The Collector
John Fowles

Around a year ago I read John Fowles’s book The Magus which took what can only be described as an embarrassingly long time to read. It wasn’t that I didn’t like it. On the contrary, in the end I actually loved it and read it fairly quickly past a certain point. It was just that the story was relatively slow at the start, and deliberately convoluted pretty much from page 1 all the way to page 711 of this absolute behemoth of a novel. I loved The Magus, and by the time I had finished it I had set expectations of Fowles’s writing style. The Magus was mysterious, had a deeply relatable protagonist, highly philosophical concepts and seemed like a maze; needless to say, there was a lot going on in that book. The Collector on the other hand took me by surprise just by how completely different it is.

This book is split into two main sections. The first half is recounted by Ferdinand who has kidnapped Miranda and held her captive, and the second by Miranda, herself, describing the very same events from a different perspective. Unlike The Magus, this is a relatively simple story that I was able to read quite quickly due to the fact that it is so engaging from literally the very first page. The character of Ferdinand is so deeply disturbed and at times delusional that it is absolutely fascinating to hear his damaged perspectives on the world. This is where I think Fowles really demonstrates what a skilled author he is, creating in Ferdinand a character so terrifyingly believable that you know is completely untrustworthy. Having won a fortune in the Pools, Ferdinand is able to set up a personal dungeon under his remote property where he will keep Miranda until she falls in love with him. Obviously, he is completely misreading the situation, or in sometimes he may even just be lying to the reader.

The second half of the story is told from the perspective of Miranda, the victim. This half is not as compelling but is essential to fully understanding Ferdinand. By seeing the events recounted through the eyes of Miranda there are some revelations, as well as suspicions from the first half that are confirmed. This section of the book is written through journal entries and includes flashbacks to a period before the events of the kidnapping. These flashbacks are relevant to Miranda’s character, however did serve as a departure from the more interesting story of the relationship between her and Ferdinand. A story that in the final stretch of the book really demonstrates just how withdrawn and disturbed the character of Ferdinand really is.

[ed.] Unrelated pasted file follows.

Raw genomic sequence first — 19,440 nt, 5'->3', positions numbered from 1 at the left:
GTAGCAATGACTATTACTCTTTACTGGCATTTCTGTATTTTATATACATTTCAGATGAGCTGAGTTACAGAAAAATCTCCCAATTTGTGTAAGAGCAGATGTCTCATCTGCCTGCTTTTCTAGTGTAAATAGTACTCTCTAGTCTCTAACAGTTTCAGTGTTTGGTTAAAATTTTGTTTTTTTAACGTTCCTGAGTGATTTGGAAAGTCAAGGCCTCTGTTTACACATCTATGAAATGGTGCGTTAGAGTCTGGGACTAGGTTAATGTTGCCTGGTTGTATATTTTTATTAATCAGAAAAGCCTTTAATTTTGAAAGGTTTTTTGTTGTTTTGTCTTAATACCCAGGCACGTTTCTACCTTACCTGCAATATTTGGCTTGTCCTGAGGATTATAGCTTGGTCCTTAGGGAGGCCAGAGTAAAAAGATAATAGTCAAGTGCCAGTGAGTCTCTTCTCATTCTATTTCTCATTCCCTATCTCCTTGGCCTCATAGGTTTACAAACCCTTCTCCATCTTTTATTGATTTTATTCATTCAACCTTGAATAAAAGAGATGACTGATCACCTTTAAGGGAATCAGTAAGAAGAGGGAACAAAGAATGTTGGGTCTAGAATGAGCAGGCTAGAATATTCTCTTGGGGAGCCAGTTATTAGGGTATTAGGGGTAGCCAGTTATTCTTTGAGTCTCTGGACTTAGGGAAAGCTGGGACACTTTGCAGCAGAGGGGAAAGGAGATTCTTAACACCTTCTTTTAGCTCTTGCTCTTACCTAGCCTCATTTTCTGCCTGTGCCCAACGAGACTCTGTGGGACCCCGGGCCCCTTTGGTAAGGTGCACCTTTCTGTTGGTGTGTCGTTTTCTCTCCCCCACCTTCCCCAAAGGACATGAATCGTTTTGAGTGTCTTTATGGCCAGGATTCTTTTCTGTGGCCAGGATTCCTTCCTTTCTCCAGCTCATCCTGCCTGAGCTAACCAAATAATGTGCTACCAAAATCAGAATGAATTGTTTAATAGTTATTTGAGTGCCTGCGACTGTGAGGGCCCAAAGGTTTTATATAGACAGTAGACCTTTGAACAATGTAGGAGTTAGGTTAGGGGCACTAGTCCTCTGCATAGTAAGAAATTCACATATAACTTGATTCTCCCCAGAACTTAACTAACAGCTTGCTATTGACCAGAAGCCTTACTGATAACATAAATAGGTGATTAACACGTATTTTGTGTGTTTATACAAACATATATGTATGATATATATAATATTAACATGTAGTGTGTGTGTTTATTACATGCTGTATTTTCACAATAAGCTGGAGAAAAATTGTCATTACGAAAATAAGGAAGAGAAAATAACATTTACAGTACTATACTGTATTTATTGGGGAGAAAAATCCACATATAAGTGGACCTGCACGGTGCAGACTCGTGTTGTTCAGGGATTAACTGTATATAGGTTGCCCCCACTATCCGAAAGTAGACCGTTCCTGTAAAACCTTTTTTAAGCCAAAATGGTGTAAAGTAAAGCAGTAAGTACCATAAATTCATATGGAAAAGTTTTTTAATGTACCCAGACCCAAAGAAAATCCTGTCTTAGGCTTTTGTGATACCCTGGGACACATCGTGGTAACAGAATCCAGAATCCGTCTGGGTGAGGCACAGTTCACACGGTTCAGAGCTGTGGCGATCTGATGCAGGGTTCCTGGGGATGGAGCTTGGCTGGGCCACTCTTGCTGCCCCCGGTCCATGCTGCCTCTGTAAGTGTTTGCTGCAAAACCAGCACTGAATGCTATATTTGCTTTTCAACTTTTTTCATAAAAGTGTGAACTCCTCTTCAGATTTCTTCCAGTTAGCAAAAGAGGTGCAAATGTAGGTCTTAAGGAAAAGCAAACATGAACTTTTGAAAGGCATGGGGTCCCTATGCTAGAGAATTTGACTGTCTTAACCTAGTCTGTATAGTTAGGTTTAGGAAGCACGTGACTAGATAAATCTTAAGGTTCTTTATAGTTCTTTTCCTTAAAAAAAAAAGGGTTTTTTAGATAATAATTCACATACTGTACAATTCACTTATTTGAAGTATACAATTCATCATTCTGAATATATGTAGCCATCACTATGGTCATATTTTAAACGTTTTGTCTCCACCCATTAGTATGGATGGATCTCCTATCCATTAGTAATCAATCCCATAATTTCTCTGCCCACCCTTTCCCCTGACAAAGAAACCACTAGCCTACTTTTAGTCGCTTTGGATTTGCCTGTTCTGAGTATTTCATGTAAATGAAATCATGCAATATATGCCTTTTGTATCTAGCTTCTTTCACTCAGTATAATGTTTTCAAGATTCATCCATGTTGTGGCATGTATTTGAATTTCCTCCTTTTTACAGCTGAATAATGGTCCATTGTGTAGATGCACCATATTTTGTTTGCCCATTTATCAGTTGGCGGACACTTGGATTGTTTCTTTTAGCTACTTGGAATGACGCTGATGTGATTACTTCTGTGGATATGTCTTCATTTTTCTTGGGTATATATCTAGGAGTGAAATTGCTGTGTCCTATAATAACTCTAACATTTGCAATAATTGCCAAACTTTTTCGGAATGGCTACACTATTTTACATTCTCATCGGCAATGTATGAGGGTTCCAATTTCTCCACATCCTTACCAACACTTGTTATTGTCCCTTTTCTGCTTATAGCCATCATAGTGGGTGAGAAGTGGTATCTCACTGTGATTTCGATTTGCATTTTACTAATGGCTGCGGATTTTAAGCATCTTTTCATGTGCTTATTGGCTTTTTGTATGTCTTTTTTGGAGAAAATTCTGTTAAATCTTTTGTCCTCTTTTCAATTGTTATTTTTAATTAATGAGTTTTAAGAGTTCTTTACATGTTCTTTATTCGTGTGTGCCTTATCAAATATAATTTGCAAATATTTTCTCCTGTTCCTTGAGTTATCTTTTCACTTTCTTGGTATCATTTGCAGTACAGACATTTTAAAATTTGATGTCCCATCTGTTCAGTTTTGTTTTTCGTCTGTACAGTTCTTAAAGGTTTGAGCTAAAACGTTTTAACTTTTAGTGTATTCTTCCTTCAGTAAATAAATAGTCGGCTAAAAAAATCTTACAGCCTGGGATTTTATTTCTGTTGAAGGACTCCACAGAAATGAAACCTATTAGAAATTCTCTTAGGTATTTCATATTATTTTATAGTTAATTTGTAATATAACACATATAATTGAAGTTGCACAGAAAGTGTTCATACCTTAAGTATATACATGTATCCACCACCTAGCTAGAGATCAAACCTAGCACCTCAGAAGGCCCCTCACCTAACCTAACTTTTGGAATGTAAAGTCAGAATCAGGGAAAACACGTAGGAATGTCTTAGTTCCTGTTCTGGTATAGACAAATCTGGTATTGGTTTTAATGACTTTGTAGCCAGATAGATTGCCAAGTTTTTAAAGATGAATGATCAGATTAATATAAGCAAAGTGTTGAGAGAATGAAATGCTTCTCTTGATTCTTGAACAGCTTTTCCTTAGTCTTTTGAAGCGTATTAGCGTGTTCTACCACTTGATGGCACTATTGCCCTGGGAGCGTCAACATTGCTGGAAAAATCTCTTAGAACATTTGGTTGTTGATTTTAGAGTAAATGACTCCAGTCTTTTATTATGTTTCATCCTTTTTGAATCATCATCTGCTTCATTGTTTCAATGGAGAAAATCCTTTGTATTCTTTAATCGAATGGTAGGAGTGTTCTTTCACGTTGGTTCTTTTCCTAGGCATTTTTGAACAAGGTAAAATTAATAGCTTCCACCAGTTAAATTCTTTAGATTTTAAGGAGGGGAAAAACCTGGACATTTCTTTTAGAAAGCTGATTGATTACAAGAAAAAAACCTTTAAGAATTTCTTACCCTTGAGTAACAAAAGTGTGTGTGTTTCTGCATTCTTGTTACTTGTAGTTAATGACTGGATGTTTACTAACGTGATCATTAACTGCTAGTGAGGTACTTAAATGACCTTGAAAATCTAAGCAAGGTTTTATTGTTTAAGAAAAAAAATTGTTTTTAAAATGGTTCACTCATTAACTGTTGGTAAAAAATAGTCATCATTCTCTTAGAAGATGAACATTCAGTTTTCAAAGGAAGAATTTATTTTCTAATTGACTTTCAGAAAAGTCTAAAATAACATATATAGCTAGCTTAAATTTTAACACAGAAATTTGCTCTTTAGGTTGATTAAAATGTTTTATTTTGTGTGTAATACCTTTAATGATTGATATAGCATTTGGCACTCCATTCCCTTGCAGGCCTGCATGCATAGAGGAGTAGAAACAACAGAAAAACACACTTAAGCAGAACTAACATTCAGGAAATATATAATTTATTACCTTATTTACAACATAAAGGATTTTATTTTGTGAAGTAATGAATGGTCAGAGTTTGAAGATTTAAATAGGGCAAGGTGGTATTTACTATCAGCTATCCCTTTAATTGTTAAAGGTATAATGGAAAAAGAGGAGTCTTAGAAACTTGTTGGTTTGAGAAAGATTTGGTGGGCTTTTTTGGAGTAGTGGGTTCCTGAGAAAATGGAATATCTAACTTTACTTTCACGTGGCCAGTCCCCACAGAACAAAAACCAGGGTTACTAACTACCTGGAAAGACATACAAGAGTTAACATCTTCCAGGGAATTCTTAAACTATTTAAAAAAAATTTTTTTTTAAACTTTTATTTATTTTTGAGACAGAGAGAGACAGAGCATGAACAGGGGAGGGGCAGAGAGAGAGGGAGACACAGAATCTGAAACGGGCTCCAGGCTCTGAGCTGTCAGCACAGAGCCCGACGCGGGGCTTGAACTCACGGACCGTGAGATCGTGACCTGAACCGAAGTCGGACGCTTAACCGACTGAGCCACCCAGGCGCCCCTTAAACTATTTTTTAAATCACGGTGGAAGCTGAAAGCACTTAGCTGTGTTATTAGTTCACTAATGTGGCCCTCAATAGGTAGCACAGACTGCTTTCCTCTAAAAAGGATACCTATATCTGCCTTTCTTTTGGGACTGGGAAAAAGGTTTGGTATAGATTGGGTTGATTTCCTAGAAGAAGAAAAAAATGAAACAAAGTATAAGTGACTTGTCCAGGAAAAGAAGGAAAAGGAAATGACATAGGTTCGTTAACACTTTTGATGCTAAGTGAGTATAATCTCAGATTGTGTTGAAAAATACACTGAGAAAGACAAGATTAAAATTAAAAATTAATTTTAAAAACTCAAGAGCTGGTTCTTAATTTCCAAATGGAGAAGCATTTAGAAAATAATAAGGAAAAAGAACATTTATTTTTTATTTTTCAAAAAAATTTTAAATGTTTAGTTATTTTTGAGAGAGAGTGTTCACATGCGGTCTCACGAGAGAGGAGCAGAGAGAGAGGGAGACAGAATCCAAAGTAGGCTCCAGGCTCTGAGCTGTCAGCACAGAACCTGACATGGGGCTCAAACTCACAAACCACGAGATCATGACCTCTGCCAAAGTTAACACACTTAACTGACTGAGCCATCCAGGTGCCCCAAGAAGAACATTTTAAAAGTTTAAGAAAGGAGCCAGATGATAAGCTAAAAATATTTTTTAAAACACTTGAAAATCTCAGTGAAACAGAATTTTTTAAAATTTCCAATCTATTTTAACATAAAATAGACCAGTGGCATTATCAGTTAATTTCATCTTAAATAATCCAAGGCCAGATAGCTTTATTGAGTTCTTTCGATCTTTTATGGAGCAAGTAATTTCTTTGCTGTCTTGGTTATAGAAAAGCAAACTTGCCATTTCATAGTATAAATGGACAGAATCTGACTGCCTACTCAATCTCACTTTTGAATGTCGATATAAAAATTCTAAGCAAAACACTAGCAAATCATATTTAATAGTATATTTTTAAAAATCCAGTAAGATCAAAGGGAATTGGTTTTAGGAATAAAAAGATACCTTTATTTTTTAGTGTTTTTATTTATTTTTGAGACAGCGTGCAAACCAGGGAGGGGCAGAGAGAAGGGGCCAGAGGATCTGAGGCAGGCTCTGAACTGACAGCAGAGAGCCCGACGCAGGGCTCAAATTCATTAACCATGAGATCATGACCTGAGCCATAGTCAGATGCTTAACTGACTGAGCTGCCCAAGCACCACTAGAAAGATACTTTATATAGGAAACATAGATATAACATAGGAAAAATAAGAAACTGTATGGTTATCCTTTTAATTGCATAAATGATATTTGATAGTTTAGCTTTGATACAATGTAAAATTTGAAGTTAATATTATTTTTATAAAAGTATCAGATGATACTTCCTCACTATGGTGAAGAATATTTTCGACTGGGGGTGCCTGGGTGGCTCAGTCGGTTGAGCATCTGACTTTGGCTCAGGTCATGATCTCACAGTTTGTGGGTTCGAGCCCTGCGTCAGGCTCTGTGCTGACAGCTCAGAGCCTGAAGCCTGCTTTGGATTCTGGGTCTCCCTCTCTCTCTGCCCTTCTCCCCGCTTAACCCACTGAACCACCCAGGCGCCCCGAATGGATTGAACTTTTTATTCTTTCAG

Of course, Fowles has taken the names for his protagonists from Shakespeare’s The Tempest. In The Tempest Miranda falls in love with Ferdinand. He is among a group of men shipwrecked on a remote island where she lives with her father, Prospero. Apart from her father and a hideous creature, Caliban, Miranda has never seen a man before. In Fowles’s version of the story, Miranda refers to Ferdinand as Caliban, revealing her distaste for him and the class differences which further divide them.

Upon first hearing the premise of the book, that it was essentially the same story told twice, I thought that it sounded slightly gimmicky and that it would not be able to hold my interest throughout due to the repetition. Instead, I found this to be the strongest aspect of the book, being able to connect the dots between the narratives; seeing the same situation unfold between two very different points of view. On top of this, Ferdinand’s section provides what I think is a very important close study of the confusion between love and obsession, and his delusional narrative perspective proves to be one of the most fascinating and scarily realistic things I have read in a long time. This is a relatively quick read and I would highly recommend it.

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John Fowles
From the back cover of the 1963 edition of The Collector

She often went on about how she hated class distinction, but she never took me in. It's the way people speak that gives them away, not what they say. You only had to see her dainty ways to see how she was brought up. She wasn't la-di-da, like many, but it was there all the same. You could see it when she got sarcastic and impatient with me because I couldn't explain myself or I did things wrong. Stop thinking about class, she'd say. Like a rich man telling a poor man to stop thinking about money.

I don't hold it against her, she probably said and did some of the shocking things she did to show me she wasn't really refined, but she was. When she got angry she could get right up on her high horse and come it over me with the best of them.

There was always class between us.

The Collector, page 39